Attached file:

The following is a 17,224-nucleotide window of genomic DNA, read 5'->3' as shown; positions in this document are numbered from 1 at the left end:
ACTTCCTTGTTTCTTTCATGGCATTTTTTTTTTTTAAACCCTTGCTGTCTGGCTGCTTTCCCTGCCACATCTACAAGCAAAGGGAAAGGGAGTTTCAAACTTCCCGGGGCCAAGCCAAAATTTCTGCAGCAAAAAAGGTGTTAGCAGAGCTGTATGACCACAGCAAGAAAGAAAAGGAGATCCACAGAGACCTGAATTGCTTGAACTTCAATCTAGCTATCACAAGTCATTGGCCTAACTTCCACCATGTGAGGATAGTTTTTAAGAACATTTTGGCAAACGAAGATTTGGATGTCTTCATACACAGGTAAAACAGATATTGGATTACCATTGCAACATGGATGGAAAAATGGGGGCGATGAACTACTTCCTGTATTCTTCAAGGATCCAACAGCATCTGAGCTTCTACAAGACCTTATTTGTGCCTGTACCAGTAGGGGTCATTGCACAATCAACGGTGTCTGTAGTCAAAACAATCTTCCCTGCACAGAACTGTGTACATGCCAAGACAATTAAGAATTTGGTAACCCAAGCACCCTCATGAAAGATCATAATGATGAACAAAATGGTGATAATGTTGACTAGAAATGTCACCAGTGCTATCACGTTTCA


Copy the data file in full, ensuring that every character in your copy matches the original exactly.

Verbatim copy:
The following is a 17,224-nucleotide window of genomic DNA, read 5'->3' as shown; positions in this document are numbered from 1 at the left end:
ACTTCCTTGTTTCTTTCATGGCATTTTTTTTTTTTAAACCCTTGCTGTCTGGCTGCTTTCCCTGCCACATCTACAAGCAAAGGGAAAGGGAGTTTCAAACTTCCCGGGGCCAAGCCAAAATTTCTGCAGCAAAAAAGGTGTTAGCAGAGCTGTATGACCACAGCAAGAAAGAAAAGGAGATCCACAGAGACCTGAATTGCTTGAACTTCAATCTAGCTATCACAAGTCATTGGCCTAACTTCCACCATGTGAGGATAGTTTTTAAGAACATTTTGGCAAACGAAGATTTGGATGTCTTCATACACAGGTAAAACAGATATTGGATTACCATTGCAACATGGATGGAAAAATGGGGGCGATGAACTACTTCCTGTATTCTTCAAGGATCCAACAGCATCTGAGCTTCTACAAGACCTTATTTGTGCCTGTACCAGTAGGGGTCATTGCACAATCAACGGTGTCTGTAGTCAAAACAATCTTCCCTGCACAGAACTGTGTACATGCCAAGACAATTAAGAATTTGGTAACCCAAGCACCCTCATGAAAGATCATAATGATGAACAAAATGGTGATAATGTTGACTAGAAATGTCACCAGTGCTATCACGTTTCA